Careful daycare selection can help your baby nap well there.

How to Get Babies to Sleep at a Daycare

by Leyla Norman

Transitioning from sleeping at home to a daycare can be difficult for your baby. Although you may worry that your baby won’t get the individual attention she needs to fall asleep or that it is too noisy at a daycare for her to rest, daycares typically make nap time as gentle and as restful as possible. You can help prepare your 1- to 18-month-old get the recommended 2 ¼ to 8 hours of daytime sleep she needs at a daycare center.

Talk with various daycare providers about your baby’s sleep routine and sleep habits. Find a center that offers the individual attention your baby's needs. For example, you may find a center that moves solely with each individual baby’s routine throughout the day. Other centers may be slightly more rigid in their nap-time schedules. Most centers will put your very young baby down for a nap whenever she signals she is tired.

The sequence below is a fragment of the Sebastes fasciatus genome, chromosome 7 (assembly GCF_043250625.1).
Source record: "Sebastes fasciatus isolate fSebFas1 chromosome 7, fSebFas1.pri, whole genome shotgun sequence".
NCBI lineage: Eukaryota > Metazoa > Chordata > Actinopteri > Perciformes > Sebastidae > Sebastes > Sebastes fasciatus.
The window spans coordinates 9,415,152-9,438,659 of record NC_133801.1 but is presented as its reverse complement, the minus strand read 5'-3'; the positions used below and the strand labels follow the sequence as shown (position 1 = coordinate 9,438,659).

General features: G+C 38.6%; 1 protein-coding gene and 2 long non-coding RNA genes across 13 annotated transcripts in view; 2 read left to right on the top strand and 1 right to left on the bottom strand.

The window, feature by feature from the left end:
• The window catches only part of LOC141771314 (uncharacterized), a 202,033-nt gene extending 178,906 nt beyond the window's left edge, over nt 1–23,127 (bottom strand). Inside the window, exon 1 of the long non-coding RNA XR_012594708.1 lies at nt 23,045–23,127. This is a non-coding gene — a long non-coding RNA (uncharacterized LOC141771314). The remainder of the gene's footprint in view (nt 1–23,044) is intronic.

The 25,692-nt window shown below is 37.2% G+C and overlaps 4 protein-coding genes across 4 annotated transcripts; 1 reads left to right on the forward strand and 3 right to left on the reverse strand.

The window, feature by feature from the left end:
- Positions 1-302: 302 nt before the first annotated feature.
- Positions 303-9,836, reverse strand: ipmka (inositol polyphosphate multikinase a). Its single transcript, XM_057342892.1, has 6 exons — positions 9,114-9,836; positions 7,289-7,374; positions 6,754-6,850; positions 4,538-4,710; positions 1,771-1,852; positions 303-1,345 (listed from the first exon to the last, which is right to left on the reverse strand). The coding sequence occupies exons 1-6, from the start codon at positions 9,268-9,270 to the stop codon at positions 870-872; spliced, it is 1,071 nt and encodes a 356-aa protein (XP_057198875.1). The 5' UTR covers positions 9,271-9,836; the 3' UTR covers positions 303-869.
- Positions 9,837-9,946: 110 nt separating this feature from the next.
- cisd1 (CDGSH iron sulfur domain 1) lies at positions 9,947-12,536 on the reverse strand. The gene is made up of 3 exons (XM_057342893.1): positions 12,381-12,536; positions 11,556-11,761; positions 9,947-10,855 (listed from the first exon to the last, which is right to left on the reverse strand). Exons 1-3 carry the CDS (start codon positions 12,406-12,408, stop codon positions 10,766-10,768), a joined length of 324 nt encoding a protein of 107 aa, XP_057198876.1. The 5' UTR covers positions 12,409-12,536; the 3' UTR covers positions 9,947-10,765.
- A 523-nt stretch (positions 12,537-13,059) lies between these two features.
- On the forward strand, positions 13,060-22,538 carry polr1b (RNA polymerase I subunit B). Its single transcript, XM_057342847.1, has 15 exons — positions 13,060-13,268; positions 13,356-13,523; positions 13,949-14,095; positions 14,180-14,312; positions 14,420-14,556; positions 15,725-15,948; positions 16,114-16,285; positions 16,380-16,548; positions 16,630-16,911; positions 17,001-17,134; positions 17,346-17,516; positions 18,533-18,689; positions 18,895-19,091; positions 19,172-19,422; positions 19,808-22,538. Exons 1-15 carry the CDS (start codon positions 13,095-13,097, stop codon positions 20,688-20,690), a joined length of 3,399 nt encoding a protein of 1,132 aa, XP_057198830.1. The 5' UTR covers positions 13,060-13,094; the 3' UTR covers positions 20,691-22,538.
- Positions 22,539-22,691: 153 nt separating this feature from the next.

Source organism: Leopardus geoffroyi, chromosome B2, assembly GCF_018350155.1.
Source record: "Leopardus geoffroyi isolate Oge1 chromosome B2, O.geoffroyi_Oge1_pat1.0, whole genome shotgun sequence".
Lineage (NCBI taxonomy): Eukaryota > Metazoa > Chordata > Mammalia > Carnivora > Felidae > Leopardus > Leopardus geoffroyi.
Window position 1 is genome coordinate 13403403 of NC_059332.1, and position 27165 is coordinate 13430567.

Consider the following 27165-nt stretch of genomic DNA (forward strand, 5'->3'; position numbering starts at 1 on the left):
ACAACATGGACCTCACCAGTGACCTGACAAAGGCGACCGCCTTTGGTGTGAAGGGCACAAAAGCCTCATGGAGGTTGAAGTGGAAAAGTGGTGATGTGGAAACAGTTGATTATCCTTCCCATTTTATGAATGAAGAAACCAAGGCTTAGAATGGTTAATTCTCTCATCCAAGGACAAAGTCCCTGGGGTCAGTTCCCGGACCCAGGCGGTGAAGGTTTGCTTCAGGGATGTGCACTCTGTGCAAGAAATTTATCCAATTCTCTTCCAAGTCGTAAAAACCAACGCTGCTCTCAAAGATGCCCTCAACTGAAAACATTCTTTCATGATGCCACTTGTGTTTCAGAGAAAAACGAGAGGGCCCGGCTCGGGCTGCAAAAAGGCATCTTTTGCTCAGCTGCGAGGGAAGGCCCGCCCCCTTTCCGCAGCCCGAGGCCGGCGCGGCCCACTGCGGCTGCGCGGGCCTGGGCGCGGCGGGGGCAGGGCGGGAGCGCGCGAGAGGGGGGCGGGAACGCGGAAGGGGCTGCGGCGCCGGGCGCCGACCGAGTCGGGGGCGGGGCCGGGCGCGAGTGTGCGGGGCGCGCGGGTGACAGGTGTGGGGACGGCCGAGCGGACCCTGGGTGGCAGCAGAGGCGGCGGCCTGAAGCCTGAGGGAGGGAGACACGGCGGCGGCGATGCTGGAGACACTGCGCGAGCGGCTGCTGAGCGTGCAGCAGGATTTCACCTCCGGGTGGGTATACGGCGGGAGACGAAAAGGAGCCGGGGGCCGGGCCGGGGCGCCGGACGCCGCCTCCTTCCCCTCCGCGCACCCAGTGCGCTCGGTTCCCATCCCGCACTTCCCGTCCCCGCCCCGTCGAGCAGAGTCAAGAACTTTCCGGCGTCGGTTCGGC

Find a center that shares your philosophy of putting a child down for nap. If you feel that your baby can put herself to sleep easily, but her teachers at daycare rock her to sleep for fear her crying will wake the other babies up, that center might not be the best place for her.

Look at the size of the daycare center or infant room, if you are concerned about noise or individual attention at nap time. In-home daycares typically have fewer infants and can offer more one-on-one care to babies. Larger daycare centers may be able to offer more infant rooms with a very low teacher-to-baby ratio in each room.

Ask your daycare provider to not transition your 12-month-old to a toddler room where nap times are more regimented and only occur once a day, if your baby is still napping in the morning and afternoon.

Practice a nap-time routine at home on the weekends that matches what your child experiences at school during the week. If your baby sleeps with little rocking or holding before nap at daycare, minimize the amount of time you rock him on Saturdays and Sundays. Likewise, if your daycare regularly rocks him to sleep, and you are okay with this routine, rock him to sleep on the weekends as well.

About the Author

Leyla Norman has been a writer since 2008 and is a certified English as a second language teacher. She also has a master's degree in development studies and a Bachelor of Arts in anthropology.

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